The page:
- Those with dementia are prone to food poisoning because they may not remember how long something has been in the fridge. In addition, their sense of smell might have changed, so an offensive smell that would typically signal something rotten doesn’t stop them.
- Medications can change a person’s appetite. It’s also common that a medication can leave a persistent metallic taste in one’s mouth. If you notice a change in eating habits, consider any alterations to a person’s prescriptions.
- Mouth pain or dentures that don’t fit well might cause a person to eat less or stop eating. A person with dementia might not be able to express this to care partners.
- As a person’s level of activity decreases, their appetite often decreases. If it’s possible to encourage exercise, you might see that a person is willing to eat larger portions.
- As with all of us, we eat more when we sleep less. And we eat less when we sleep more. If Grandma can’t sleep because of restlessness induced by dementia, she might snack throughout the night, leading to weight gain. If someone with dementia sleeps 18 hours a day, they are probably eating limited calories.
- Sometimes a person with dementia might struggle to use a spoon or fork. While we often transition to assisting them in the process of eating, finger foods can be a great way to allow them to maintain a bit more autonomy.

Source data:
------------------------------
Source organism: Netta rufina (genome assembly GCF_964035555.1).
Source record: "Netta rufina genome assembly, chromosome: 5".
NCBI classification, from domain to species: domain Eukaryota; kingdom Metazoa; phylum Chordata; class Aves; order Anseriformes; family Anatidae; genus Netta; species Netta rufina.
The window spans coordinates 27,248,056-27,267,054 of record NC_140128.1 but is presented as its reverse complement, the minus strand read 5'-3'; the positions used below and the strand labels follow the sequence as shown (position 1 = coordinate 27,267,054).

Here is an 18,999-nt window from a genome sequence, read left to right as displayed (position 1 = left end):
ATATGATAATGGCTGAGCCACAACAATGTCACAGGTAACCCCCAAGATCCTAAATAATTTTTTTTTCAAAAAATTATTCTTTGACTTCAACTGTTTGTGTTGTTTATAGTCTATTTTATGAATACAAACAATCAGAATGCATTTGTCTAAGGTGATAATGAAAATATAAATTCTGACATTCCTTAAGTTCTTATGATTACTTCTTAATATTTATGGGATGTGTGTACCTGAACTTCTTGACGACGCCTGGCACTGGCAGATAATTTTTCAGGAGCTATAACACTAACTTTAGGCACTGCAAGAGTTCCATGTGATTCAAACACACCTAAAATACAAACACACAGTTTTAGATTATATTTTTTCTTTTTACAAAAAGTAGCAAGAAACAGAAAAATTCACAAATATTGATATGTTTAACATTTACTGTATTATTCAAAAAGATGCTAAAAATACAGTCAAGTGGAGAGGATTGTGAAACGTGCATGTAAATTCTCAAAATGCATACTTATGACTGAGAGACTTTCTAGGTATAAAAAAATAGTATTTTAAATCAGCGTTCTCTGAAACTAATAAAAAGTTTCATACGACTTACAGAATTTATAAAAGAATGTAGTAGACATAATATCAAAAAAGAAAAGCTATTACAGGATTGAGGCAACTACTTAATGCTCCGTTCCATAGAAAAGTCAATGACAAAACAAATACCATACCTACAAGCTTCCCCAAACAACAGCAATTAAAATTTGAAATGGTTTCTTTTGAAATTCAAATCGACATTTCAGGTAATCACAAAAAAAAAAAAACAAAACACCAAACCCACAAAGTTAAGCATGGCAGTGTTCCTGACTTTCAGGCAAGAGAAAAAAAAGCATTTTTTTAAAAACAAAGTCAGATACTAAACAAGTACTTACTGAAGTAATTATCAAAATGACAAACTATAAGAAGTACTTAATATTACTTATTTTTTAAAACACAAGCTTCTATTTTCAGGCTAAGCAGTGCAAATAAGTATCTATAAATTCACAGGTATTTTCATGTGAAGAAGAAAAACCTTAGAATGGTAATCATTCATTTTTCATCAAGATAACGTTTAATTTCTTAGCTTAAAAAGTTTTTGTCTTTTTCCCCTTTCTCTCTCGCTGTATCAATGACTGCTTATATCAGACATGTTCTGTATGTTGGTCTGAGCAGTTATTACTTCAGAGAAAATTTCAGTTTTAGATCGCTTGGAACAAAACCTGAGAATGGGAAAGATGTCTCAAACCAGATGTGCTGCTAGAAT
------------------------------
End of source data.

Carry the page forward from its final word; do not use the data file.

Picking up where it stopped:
- As end stage dementia approaches, people may struggle with swallowing. This causes some people to be reluctant to eat. A speech-language pathologist can assist and help to prevent aspiration.
- At the end of life (due to a dementia-causing disease or another cause), people lose their appetite as their body becomes less able to process food. This is a natural part of the dying process, and dementia experts do not suggest a feeding tube in the vast majority of cases.
From a young age, culture dictates to us that food means love. We show our affection for people by feeding them. We get together with people we care about for meals and celebrations. When we express our care during an illness or after a family member’s death, we send a casserole–at least here in Iowa. In Minnesota, you’d call it a hot plate.
We show love by pushing food at people. When we don’t know what to say, we bake a cake. In my case, that’s a cheesecake. It’s the only type of cake I know how to make from scratch.
Unfortunately, we often have to let go of that definition of love with dementia. We have to accept changes in food preferences…and, in the end, we have to accept (reluctantly) that person no longer needs food in the way that they once did.
Hospices will discourage families from forcing a loved one at the end of life to eat. In my experience, this can be challenging for families. How can you not feed someone you love?
In summary, dementia impacts appetite. It can impact food preferences. It can impact swallowing and the fine motor skills required to feed one’s self.
Many of us still think of dementia as just memory loss.